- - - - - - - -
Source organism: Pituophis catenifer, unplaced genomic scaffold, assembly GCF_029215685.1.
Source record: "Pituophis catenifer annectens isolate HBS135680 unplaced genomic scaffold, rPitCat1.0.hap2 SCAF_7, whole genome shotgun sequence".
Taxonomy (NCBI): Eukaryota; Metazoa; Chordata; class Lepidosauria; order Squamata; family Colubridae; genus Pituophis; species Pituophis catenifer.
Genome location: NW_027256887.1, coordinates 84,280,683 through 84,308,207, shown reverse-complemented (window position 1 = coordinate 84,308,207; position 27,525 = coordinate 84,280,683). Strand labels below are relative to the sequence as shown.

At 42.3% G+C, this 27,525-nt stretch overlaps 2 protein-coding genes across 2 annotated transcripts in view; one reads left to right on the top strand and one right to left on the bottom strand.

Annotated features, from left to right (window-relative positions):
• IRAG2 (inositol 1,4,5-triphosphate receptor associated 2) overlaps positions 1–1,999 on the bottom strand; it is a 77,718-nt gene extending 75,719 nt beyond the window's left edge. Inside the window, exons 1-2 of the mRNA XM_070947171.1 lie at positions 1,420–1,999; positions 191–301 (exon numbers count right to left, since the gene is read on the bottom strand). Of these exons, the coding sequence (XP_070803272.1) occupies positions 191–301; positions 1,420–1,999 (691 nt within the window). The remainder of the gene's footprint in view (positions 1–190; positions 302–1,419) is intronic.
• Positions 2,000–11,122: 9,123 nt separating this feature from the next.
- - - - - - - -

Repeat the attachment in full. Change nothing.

Source organism: Pituophis catenifer, unplaced genomic scaffold, assembly GCF_029215685.1.
Source record: "Pituophis catenifer annectens isolate HBS135680 unplaced genomic scaffold, rPitCat1.0.hap2 SCAF_7, whole genome shotgun sequence".
Taxonomy (NCBI): Eukaryota; Metazoa; Chordata; class Lepidosauria; order Squamata; family Colubridae; genus Pituophis; species Pituophis catenifer.
Genome location: NW_027256887.1, coordinates 84,280,683 through 84,308,207, shown reverse-complemented (window position 1 = coordinate 84,308,207; position 27,525 = coordinate 84,280,683). Strand labels below are relative to the sequence as shown.

At 42.3% G+C, this 27,525-nt stretch overlaps 2 protein-coding genes across 2 annotated transcripts in view; one reads left to right on the top strand and one right to left on the bottom strand.

Annotated features, from left to right (window-relative positions):
• IRAG2 (inositol 1,4,5-triphosphate receptor associated 2) overlaps positions 1–1,999 on the bottom strand; it is a 77,718-nt gene extending 75,719 nt beyond the window's left edge. Inside the window, exons 1-2 of the mRNA XM_070947171.1 lie at positions 1,420–1,999; positions 191–301 (exon numbers count right to left, since the gene is read on the bottom strand). Of these exons, the coding sequence (XP_070803272.1) occupies positions 191–301; positions 1,420–1,999 (691 nt within the window). The remainder of the gene's footprint in view (positions 1–190; positions 302–1,419) is intronic.
• Positions 2,000–11,122: 9,123 nt separating this feature from the next.